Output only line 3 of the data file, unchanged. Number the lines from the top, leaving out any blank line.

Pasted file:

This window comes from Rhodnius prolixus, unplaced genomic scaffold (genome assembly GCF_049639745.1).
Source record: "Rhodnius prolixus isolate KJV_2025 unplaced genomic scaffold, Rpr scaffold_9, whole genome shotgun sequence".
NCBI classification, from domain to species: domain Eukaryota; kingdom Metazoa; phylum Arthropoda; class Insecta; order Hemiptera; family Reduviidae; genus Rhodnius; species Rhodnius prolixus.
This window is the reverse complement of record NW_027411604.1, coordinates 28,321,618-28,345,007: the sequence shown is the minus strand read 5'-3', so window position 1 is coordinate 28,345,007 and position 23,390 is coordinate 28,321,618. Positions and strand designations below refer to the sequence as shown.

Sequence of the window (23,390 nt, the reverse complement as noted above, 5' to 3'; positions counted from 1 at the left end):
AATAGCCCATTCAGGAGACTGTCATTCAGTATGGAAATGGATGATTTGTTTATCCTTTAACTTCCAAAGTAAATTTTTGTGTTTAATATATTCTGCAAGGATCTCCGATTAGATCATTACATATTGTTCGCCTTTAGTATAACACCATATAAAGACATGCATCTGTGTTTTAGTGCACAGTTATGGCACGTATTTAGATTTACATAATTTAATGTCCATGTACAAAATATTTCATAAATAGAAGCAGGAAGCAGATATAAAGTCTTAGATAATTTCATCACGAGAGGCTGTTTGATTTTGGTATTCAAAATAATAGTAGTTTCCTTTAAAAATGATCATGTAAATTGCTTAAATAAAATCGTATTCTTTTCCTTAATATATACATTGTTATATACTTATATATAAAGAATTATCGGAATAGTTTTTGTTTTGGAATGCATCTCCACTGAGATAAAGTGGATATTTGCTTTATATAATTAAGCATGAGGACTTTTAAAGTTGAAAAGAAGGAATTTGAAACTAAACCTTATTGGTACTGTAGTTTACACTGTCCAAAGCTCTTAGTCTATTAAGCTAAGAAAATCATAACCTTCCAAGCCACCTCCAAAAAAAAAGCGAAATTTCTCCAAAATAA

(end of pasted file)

NCBI classification, from domain to species: domain Eukaryota; kingdom Metazoa; phylum Arthropoda; class Insecta; order Hemiptera; family Reduviidae; genus Rhodnius; species Rhodnius prolixus.